LONDON/NEW YORK (Reuters) - U.S. activist shareholder Third Point LLC has targeted Nestle (NESN.S) by taking a $3.5 billion stake in the food maker and urging Europe’s most valuable company to boost returns as demand for its products weakens.
Nestle shares jumped as much as 4.8 percent on Monday, touching a record high after Third Point disclosed its position late on Sunday in a letter to the hedge fund’s investors.
In the letter, Third Point said it was urging the Swiss group to improve margins, buy back shares and get rid of non-core businesses, including its $27 billion stake in L‘Oreal (OREP.PA).
Third Point’s 40 million shares - or 1.3 percent of the total - make it Nestle’s eighth-largest shareholder, according to Thomson Reuters data. The $10 billion added to Nestle’s market value on Monday showed that shareholders hoped the investment would spark change at a company which has a reputation for being slow-moving and insular.
“Nestle has arguably been lackadaisical and complacent and underperformed its potential,” Bernstein analysts said. “It might now be stirred into action by an external force.”
New York-based Third Point is an $18 billion hedge fund run by American billionaire Daniel Loeb. Loeb runs a multi-strategy portfolio though he is known as an aggressive, bare-knuckled shareholder activist who has taken on major companies such as Yahoo Inc YHOO.O and Japan’s Sony Corp (6758.T).
Loeb and Nestle CEO Mark Schneider met in Switzerland earlier this month to discuss Third Point’s ideas, according to a person familiar with the matter.
Senior managers at Third Point, which started buying Nestle shares at the end of the first quarter, plan to meet again with Nestle leaders in the next few weeks, said the person, who wished to remain anonymous.
Third Point’s investment comes as Nestle and its packaged goods rivals grapple with slowing emerging markets, pressure on prices and consumers shifting from traditional brands toward healthier, fresher fare.
Nestle has missed its long-term sales target for four straight years, but so far has eschewed radical moves like Danone’s (DANO.PA) $12.5 billion purchase of WhiteWave or Reckitt Benckiser’s (RB.L) $16.6 billion Mead Johnson deal.
The company has instead pushed slowly into healthcare, with a series of small investments and acquisitions that blur the boundaries of food and medicine.
Nestle, which is based on the shores of Lake Geneva and makes Nescafe coffee, Maggi noodles and Gerber baby food, said it was committed to its strategy under new Chief Executive Schneider, who joined from German healthcare group Fresenius (FREG.DE).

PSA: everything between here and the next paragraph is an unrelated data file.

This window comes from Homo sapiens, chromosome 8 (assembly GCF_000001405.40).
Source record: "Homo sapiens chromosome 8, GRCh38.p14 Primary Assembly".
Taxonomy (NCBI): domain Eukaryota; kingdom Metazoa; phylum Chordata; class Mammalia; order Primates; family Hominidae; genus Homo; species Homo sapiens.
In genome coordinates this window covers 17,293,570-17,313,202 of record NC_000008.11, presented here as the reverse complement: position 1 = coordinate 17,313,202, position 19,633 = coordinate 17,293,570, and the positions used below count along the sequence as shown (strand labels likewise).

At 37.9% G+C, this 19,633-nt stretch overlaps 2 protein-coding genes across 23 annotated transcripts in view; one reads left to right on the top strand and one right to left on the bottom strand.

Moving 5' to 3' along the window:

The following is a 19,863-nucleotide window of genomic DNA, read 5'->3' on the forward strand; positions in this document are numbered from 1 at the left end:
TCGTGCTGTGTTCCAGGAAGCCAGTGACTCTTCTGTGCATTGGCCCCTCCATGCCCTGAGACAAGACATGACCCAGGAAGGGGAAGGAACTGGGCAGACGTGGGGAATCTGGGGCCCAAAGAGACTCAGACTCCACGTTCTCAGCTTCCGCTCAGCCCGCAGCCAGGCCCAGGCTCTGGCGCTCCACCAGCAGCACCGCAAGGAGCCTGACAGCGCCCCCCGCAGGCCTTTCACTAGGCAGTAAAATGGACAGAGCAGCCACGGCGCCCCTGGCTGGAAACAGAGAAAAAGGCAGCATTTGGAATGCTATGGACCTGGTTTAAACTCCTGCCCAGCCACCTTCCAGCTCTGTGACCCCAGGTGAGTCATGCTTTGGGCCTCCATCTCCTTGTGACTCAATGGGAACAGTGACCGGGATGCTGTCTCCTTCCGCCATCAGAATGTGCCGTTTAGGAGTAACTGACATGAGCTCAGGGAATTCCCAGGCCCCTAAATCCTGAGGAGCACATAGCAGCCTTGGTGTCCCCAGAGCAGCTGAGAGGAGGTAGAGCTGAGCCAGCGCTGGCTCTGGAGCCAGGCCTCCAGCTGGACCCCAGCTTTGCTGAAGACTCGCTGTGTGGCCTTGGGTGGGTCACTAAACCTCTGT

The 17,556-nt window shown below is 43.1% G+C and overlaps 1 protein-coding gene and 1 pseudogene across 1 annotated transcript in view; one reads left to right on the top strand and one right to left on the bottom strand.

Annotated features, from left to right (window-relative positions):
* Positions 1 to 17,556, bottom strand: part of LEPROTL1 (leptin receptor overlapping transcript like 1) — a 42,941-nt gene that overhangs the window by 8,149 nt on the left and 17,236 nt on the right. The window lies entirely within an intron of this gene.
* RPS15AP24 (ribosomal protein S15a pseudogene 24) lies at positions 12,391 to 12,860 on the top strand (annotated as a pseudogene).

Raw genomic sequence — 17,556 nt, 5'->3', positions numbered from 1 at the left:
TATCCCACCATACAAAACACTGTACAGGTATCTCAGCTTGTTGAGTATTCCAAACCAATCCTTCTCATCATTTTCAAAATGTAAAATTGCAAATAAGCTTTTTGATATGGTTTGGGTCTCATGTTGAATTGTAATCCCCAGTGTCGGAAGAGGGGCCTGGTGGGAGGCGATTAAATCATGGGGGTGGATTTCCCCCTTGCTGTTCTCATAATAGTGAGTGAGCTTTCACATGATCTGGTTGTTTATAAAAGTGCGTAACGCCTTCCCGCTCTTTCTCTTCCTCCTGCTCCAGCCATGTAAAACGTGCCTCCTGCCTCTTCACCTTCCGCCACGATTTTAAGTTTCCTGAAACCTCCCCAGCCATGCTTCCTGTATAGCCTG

“As always, we keep an open dialogue with all of our shareholders and we remain committed to executing our strategy and creating long-term shareholder value,” a Nestle spokesman said. “Beyond that, we have no specific comment.”
One top-40 investor said Nestle has done a good job adapting over the years to a changing industry, selling its stake in eyecare company Alcon and buying pet food business Ralston Purina and Wyeth Nutrition.
“The new CEO has been brought in with a mandate for change,” the investor said, pointing out that Schneider is Nestle’s first external CEO hire in nearly a century. “We would prefer to let Schneider make his own decisions and judge him on the outcome than try to dictate what should happen.”
He has already been looking at ways to reignite growth. He has already scrapped the company’s long-standing sales target and said it might sell its U.S. confectionery business, which includes brands such as Baby Ruth and Butterfinger.
Nestle had a market value of $263 billion on Friday, making it the biggest traded company in Europe.
The consumer goods sector, home to usually reliable sales and dividends, has seen its share of investor activism in the past with mixed results. Before Nestle, the latest big bet was the $3.5 billion stake in Procter & Gamble (PG.N) disclosed by Trian Partners in February.
U.S. activist hedge funds have slowly cast their nets wider as corporate America becomes saturated with dissident shareholders seeking rapid changes to boost share prices.
“We feel strongly that in order to succeed, Dr. Schneider will need to articulate a decisive and bold action plan that addresses the staid culture and tendency towards incrementalism that has typified the company’s prior leadership and resulted in its long-term underperformance,” Third Point said in the letter.
It argued that Nestle should sell its 23 percent stake in French cosmetics firm L‘Oreal. Nestle shares closed 4.3 percent higher and L‘Oreal shares rose 3.9 percent.
The letter also said Nestle should set a formal profit margin target of 18 to 20 percent by 2020 to help improve productivity. Nestle’s current margin is 15.3 percent, below Unilever’s 16.4 percent but higher than Danone’s 13.8 percent.
Third Point also recommended Nestle more than double its debt load, as well as sell the L‘Oreal stake, in order to generate the capital to buy back stock.
Vontobel analyst Jean-Philippe Bertschy said Third Point’s suggestions echoed proposals long made by other shareholders.
“Previous management was not too open to listen to critics,” he said. “Now with Mr. Schneider, one of his top priorities was to improve shareholder communication and investor relations. I think he’s listening carefully to what investors are saying.”
Nestle’s previous CEO, Paul Bulcke, is now its chairman.
Nestle will report half-year results on July 27 and host an investor meeting on Sept. 26. Its next annual meeting is April 12, 2018.
Additional reporting by Simon Jessop and Maiya Keidan in London, Michael Erman in New York and Parikshit Mishra in Bengaluru; Editing by Keith Weir and Adrian Croft